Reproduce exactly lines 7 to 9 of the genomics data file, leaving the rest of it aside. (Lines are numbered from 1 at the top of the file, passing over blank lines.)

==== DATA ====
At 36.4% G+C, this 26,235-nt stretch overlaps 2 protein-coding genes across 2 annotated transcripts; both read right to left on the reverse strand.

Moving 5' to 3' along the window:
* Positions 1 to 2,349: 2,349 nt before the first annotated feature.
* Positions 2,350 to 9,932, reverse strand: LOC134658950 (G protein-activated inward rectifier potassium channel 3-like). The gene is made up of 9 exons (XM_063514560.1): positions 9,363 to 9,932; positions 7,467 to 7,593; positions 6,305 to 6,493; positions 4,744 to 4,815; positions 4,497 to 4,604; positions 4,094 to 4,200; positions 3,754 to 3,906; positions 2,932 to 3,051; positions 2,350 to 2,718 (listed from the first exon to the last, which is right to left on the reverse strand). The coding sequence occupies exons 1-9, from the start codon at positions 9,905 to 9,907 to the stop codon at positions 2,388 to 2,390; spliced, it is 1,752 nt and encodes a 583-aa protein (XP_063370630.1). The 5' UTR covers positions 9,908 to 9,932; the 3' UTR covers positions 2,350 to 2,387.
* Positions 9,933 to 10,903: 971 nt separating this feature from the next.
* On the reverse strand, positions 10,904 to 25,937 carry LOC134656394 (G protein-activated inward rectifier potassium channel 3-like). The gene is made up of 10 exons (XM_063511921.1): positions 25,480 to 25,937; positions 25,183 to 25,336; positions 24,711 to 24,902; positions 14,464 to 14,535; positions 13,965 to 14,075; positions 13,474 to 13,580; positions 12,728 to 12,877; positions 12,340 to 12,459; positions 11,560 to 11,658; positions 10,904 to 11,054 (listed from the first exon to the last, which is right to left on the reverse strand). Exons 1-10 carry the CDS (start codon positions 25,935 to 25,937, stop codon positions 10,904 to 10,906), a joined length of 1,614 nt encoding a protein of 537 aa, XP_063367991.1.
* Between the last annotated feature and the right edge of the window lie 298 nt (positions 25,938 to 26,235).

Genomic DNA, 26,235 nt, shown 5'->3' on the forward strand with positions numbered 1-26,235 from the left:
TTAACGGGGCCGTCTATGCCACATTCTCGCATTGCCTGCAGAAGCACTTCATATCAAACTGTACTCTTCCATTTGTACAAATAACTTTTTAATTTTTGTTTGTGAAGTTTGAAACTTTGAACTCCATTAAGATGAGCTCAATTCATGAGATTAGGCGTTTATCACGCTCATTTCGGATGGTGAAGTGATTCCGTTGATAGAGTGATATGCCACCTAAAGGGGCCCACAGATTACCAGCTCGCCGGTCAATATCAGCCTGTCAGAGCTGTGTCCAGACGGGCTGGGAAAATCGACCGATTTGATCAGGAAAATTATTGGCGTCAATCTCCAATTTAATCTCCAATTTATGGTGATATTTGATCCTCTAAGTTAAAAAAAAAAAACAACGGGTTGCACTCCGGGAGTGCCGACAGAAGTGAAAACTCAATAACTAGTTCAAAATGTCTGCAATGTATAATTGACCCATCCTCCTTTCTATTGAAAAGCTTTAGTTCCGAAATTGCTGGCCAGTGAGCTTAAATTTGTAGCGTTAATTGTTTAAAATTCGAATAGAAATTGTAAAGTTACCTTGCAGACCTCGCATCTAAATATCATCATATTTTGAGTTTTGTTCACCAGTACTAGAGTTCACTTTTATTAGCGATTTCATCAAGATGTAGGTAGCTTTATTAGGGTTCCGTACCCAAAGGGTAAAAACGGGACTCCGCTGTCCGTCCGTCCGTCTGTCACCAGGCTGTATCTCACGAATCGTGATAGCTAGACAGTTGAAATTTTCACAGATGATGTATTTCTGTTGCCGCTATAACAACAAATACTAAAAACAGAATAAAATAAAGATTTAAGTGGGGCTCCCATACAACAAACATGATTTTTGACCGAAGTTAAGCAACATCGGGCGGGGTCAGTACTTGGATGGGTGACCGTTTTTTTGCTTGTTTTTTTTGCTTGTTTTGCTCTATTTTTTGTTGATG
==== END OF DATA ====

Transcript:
* Between the last annotated feature and the right edge of the window lie 298 nt (positions 25,938 to 26,235).

Genomic DNA, 26,235 nt, shown 5'->3' on the forward strand with positions numbered 1-26,235 from the left:
TTAACGGGGCCGTCTATGCCACATTCTCGCATTGCCTGCAGAAGCACTTCATATCAAACTGTACTCTTCCATTTGTACAAATAACTTTTTAATTTTTGTTTGTGAAGTTTGAAACTTTGAACTCCATTAAGATGAGCTCAATTCATGAGATTAGGCGTTTATCACGCTCATTTCGGATGGTGAAGTGATTCCGTTGATAGAGTGATATGCCACCTAAAGGGGCCCACAGATTACCAGCTCGCCGGTCAATATCAGCCTGTCAGAGCTGTGTCCAGACGGGCTGGGAAAATCGACCGATTTGATCAGGAAAATTATTGGCGTCAATCTCCAATTTAATCTCCAATTTATGGTGATATTTGATCCTCTAAGTTAAAAAAAAAAAACAACGGGTTGCACTCCGGGAGTGCCGACAGAAGTGAAAACTCAATAACTAGTTCAAAATGTCTGCAATGTATAATTGACCCATCCTCCTTTCTATTGAAAAGCTTTAGTTCCGAAATTGCTGGCCAGTGAGCTTAAATTTGTAGCGTTAATTGTTTAAAATTCGAATAGAAATTGTAAAGTTACCTTGCAGACCTCGCATCTAAATATCATCATATTTTGAGTTTTGTTCACCAGTACTAGAGTTCACTTTTATTAGCGATTTCATCAAGATGTAGGTAGCTTTATTAGGGTTCCGTACCCAAAGGGTAAAAACGGGACTCCGCTGTCCGTCCGTCCGTCTGTCACCAGGCTGTATCTCACGAATCGTGATAGCTAGACAGTTGAAATTTTCACAGATGATGTATTTCTGTTGCCGCTATAACAACAAATACTAAAAACAGAATAAAATAAAGATTTAAGTGGGGCTCCCATACAACAAACATGATTTTTGACCGAAGTTAAGCAACATCGGGCGGGGTCAGTACTTGGATGGGTGACCGTTTTTTTGCTTGTTTTTTTTGCTTGTTTTGCTCTATTTTTTGTTGATG